Yours sincerely,

Anna Smith Spark (organiser), Andrew Angel, Helen Armfield, Graham Austin-King, Ali Baker Brooks, Andrew Bannister, RJ Barker, Alan Baxter, Donna Bond, James Brogden, Angela Cleland, Tom Clews, Adrian Collins, Lee Conley, Emily Cornell, Sarah Doyle, Margaret Eve, Mike Everest Evans, The Fantasy Hive, Fantasy Faction, Nick Ferguson, Karen Fishwick, Carol Goodwin, T.L. Greylock, Joanne Hall, Alex Knight, Patricia Hawkes-Reed, Bethan May Hindmarsh, Stewart Hotson, Shellie Horst, Steve D. Howarth, Humber SFF, Barbara James, Cameron Johnston, Daniel Kelly, Simon Kewin, Shona Kinsella, David Lascelles, Ulff Lehmann, Dale Lucas, Eloise Mac, Steve McHugh, Juliette McKenna, Peter McLean, Kevin McVeigh, Kareem Mahfouz, Andy Marsden, GR Matthews, Simon Morden, Alistair Morley, T.O. Munro, Stan Nicholls, Chris Nuttall, Scott Oden, Graeme Penman, Peter Philpott, Steven Poore, Ian Richardson, S. Naomi Scott, Mike Shackle, Steve J Shaw, Sheffield Science Fiction and Fantasy Society, Ian Segal, Rita Sloan, Sammy HK Smith, Vaughan Stanger, Mark Stay, Charlie Stross, Allen Stroud, Amanda M Suver Justice, Clayton Synder, Sue Tingey, Catriona Ward, Matthew Ward, David Watkins, RB Watkinson, Adam Weller, Graeme Williams, Phil Williams,  Deborah A Wolf.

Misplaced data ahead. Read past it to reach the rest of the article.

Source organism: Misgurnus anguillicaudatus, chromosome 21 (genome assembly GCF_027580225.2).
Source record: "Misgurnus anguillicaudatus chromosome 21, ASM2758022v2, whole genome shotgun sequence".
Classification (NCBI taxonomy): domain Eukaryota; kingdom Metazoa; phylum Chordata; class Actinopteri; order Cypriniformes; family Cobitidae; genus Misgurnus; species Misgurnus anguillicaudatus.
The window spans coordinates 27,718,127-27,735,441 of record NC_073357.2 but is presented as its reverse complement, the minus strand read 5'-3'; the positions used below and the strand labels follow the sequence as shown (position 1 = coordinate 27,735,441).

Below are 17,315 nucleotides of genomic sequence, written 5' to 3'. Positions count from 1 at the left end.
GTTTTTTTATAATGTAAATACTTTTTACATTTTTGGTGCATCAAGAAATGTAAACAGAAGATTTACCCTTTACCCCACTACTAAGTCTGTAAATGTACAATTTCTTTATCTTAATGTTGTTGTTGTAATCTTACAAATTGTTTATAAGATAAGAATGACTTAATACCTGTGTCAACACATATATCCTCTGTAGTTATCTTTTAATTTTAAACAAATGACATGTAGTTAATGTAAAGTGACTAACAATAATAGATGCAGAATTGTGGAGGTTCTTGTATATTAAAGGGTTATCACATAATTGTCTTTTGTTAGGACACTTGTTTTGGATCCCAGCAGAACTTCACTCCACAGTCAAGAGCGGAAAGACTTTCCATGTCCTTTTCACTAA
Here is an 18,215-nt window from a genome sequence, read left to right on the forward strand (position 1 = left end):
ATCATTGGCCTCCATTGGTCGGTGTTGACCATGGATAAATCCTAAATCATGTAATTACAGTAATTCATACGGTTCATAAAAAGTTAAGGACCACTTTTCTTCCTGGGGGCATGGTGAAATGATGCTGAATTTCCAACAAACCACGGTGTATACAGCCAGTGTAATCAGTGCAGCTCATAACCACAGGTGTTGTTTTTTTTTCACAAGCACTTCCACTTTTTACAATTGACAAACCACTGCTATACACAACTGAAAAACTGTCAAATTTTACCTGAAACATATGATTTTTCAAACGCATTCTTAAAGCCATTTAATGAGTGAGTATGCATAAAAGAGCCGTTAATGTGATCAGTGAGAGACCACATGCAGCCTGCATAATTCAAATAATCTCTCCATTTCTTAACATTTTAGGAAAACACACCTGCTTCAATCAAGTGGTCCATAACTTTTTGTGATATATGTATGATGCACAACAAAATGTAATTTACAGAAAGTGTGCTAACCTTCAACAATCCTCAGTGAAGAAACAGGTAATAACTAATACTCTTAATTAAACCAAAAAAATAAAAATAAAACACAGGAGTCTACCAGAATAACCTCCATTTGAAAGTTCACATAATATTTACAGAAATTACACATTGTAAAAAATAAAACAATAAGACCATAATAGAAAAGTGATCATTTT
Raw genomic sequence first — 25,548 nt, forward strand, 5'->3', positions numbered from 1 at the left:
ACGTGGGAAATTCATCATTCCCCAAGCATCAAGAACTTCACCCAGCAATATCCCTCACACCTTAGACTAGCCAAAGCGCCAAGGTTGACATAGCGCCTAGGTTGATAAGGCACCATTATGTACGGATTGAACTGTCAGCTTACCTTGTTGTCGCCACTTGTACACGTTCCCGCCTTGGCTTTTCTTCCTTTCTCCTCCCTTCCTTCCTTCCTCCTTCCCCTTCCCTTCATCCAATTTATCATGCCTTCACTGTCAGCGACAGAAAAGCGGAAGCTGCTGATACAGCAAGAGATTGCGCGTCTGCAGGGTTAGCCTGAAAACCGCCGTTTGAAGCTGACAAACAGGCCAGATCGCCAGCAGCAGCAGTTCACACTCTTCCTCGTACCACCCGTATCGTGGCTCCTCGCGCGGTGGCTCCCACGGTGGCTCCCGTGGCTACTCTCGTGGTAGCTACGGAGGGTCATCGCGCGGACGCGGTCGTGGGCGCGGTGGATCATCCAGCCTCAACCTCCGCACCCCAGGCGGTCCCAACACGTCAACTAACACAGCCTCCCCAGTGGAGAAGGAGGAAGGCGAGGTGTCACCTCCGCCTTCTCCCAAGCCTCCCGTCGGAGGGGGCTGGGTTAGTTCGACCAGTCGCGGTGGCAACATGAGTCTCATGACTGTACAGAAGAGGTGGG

2 thoughts on “Open Letter Opposing Saudi Arabia Worldcon Bid

  • July 29, 2020 at 12:10 am

    I understand the concern, but I think the letter is adressed to the wrong people. It’s not the responsibility of the WSFS Board members or the chair of the Worldcon that does the site selection to interfer with a bid.
    The letter could have been send to the members of Worldcon and urge them not to vote for that bid. If the WSFS board should have the responsibility to reject bids on grounds like this, you need a rule for that. And there the problem beginns. How to define this rule without xenophobia? This is a can of worms that should not be opended.

    • August 17, 2020 at 5:45 pm

      Countries run by murderers, especially fratricides, and, more importantly, killers of writers whose attitudes they dislike are not places to hold conventions dedicated to the most provocative Speculative Fiction.
      Any nation where a writer is liable to be imprisoned or simply “disappeared” for her/his views, which is not committed to freedom of expression that might offend a ruling family or the faith it claims to follow is no place for a WorldCon.
      Saudi Arabia and its poisonous regime that occasionally even allows women to drive, and occasionally sends squads of hit men to its world embassies to dispatch and dissect dissident writers is no place for those who consider themselves the freest of writers, those willing to ask “what if” anything at all and offer amazing arrays of possible results.
      After a true “Arab Spring “ brings freedom to Saudi Arabia, our small part of the world should celebrate and offer it the right to host a convention dedicated to freedom of most radical speech.
      Until then, Saudi Arabia must be shunned with much more emphasis than individual US states were shunned for refusing to recognize the Equal Rights Amendment.